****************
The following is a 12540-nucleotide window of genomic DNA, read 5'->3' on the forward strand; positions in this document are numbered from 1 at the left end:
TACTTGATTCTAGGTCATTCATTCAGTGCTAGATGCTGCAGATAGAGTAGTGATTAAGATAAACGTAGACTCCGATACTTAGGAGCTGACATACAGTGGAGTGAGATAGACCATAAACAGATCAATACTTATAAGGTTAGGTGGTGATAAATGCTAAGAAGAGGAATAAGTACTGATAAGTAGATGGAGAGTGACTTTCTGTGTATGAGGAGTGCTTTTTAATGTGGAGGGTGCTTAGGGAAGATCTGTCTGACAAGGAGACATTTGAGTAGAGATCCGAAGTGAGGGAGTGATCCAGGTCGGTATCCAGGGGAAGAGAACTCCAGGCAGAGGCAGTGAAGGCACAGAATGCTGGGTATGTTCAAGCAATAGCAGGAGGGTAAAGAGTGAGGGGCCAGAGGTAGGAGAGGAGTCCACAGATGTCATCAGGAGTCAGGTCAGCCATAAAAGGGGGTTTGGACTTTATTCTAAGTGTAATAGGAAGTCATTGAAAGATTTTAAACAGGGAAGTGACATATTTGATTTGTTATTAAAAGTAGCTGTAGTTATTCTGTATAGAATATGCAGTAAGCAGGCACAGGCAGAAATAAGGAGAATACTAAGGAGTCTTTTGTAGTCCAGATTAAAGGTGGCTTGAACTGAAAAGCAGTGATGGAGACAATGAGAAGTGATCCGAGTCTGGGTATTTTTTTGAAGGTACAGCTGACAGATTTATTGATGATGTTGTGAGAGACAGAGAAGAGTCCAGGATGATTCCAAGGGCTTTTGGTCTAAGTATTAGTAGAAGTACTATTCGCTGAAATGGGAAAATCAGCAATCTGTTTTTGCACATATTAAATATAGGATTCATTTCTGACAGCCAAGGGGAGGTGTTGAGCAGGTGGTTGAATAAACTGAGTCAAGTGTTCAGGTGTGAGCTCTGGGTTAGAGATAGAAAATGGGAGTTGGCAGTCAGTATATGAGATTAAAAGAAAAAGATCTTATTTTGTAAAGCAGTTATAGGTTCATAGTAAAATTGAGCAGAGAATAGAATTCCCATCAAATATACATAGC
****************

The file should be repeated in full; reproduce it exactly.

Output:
The following is a 12540-nucleotide window of genomic DNA, read 5'->3' on the forward strand; positions in this document are numbered from 1 at the left end:
TACTTGATTCTAGGTCATTCATTCAGTGCTAGATGCTGCAGATAGAGTAGTGATTAAGATAAACGTAGACTCCGATACTTAGGAGCTGACATACAGTGGAGTGAGATAGACCATAAACAGATCAATACTTATAAGGTTAGGTGGTGATAAATGCTAAGAAGAGGAATAAGTACTGATAAGTAGATGGAGAGTGACTTTCTGTGTATGAGGAGTGCTTTTTAATGTGGAGGGTGCTTAGGGAAGATCTGTCTGACAAGGAGACATTTGAGTAGAGATCCGAAGTGAGGGAGTGATCCAGGTCGGTATCCAGGGGAAGAGAACTCCAGGCAGAGGCAGTGAAGGCACAGAATGCTGGGTATGTTCAAGCAATAGCAGGAGGGTAAAGAGTGAGGGGCCAGAGGTAGGAGAGGAGTCCACAGATGTCATCAGGAGTCAGGTCAGCCATAAAAGGGGGTTTGGACTTTATTCTAAGTGTAATAGGAAGTCATTGAAAGATTTTAAACAGGGAAGTGACATATTTGATTTGTTATTAAAAGTAGCTGTAGTTATTCTGTATAGAATATGCAGTAAGCAGGCACAGGCAGAAATAAGGAGAATACTAAGGAGTCTTTTGTAGTCCAGATTAAAGGTGGCTTGAACTGAAAAGCAGTGATGGAGACAATGAGAAGTGATCCGAGTCTGGGTATTTTTTTGAAGGTACAGCTGACAGATTTATTGATGATGTTGTGAGAGACAGAGAAGAGTCCAGGATGATTCCAAGGGCTTTTGGTCTAAGTATTAGTAGAAGTACTATTCGCTGAAATGGGAAAATCAGCAATCTGTTTTTGCACATATTAAATATAGGATTCATTTCTGACAGCCAAGGGGAGGTGTTGAGCAGGTGGTTGAATAAACTGAGTCAAGTGTTCAGGTGTGAGCTCTGGGTTAGAGATAGAAAATGGGAGTTGGCAGTCAGTATATGAGATTAAAAGAAAAAGATCTTATTTTGTAAAGCAGTTATAGGTTCATAGTAAAATTGAGCAGAGAATAGAATTCCCATCAAATATACATAGC